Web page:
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3 of 3 people found the following review helpful By CAT on 11 Dec. 2012
Format: Hardcover Verified Purchase
This is a wonderful book, beautifully printed, incredibly detailed recipes, just the best present to give anyone, it was very gratefully received.
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4 of 5 people found the following review helpful By maruskag on 27 April 2013
Format: Hardcover Verified Purchase
Although I will probably never attempt to cook any recipe from the book - all are elaborated and difficult to execute - I could not put the book down and read it at one go. It did change the way I look at food in general and I re-discovered some of the techniques my grandma taught me. I think this is the book's key attraction: its ability to bring back the memories perhaps from very long time ago through his recipes. Being vegetarian for the past 20 years, I promise it never occurred to me to pick and cook "autumn leaves from last winter". The long walks in a wet forest in autumn when I was a child immediately sprang to mind, I could almost smell the dish (that also featured freshly picked and sauteed mushrooms. And no, I will not be cooking this any time soon!)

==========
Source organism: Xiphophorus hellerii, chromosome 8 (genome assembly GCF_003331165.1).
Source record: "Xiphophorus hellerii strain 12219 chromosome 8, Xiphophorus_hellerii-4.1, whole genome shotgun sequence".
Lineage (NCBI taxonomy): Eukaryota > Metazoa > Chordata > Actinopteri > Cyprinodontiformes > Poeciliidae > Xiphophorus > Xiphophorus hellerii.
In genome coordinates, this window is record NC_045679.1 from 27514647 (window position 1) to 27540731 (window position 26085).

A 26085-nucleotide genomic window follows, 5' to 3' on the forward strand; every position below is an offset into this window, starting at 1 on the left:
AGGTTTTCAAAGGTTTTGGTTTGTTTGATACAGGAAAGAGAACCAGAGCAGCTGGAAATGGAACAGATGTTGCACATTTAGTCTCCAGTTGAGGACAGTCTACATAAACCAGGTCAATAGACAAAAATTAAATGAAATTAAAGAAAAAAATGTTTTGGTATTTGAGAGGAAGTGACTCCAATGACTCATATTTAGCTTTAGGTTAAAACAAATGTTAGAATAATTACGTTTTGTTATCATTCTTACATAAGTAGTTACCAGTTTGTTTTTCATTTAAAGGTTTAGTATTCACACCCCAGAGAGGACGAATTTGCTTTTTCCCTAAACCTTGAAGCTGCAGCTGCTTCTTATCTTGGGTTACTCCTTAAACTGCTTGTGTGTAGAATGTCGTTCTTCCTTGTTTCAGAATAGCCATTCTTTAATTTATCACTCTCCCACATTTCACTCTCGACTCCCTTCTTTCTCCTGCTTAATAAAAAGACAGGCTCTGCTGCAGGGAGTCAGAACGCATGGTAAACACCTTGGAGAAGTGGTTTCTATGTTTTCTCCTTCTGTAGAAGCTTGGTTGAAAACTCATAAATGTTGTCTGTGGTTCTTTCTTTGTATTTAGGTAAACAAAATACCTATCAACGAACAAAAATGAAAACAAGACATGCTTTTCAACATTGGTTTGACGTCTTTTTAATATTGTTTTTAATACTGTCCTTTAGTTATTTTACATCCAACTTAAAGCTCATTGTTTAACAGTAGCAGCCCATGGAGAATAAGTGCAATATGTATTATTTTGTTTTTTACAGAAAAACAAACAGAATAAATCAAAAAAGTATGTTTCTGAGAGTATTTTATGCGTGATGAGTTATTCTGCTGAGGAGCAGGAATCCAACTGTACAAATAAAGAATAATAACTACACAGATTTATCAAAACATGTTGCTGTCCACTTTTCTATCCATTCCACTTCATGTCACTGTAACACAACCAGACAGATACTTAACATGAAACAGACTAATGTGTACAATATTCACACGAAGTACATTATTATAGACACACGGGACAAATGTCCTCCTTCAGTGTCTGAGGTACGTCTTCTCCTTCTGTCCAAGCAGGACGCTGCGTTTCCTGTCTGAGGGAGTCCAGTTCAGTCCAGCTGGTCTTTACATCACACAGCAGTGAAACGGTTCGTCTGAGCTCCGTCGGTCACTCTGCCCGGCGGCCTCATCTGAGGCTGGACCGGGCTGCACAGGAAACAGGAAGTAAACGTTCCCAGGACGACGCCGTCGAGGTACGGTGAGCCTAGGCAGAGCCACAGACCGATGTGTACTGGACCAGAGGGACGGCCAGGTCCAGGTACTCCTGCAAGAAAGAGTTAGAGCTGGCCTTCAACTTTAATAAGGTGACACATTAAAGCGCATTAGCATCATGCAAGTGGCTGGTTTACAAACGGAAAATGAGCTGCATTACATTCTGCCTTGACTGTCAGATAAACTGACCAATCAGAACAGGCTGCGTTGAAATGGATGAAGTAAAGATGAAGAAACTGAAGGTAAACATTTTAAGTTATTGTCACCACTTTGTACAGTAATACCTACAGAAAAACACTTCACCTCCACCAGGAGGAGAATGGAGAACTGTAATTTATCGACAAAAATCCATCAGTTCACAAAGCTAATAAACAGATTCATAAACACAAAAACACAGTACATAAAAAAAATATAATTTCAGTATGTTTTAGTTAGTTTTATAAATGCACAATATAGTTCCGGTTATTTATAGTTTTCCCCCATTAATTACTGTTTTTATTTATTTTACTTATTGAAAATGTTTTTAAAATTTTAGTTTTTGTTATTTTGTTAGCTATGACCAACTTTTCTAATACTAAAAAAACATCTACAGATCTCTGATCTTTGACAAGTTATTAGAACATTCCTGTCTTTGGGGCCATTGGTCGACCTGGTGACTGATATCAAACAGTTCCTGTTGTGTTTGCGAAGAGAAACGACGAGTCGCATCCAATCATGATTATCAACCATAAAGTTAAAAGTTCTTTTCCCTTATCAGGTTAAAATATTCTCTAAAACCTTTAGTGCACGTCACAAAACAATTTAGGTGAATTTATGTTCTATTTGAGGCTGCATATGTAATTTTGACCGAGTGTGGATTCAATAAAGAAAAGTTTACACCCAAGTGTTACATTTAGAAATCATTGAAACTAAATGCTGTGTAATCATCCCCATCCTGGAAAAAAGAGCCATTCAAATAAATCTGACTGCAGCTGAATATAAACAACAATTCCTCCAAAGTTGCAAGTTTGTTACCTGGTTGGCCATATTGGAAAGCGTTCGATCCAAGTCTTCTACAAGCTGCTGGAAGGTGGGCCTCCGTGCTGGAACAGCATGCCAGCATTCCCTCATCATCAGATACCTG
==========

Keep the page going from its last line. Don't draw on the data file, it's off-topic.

What I was not impressed by, was the overall editing job on this otherwise beautiful book. It appears there was no editor or s/he was clearly on vacation when this book went to press. Occasional wrong spelling, bad grammar, nonsensical sentence really does not do a justice to a chef obsessed with perfection of his meals. He would deserve an editor with a similar attitude to his/her work - what a gem this book would be!
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Format: Hardcover Verified Purchase
Living in northern Sweden, I am lucky to share the nature that is found in the book. When it comes to ingredients, it obviously features some things more easily found in the northern forest or nordic countries. Sweden is where he is from and where his restaurant is.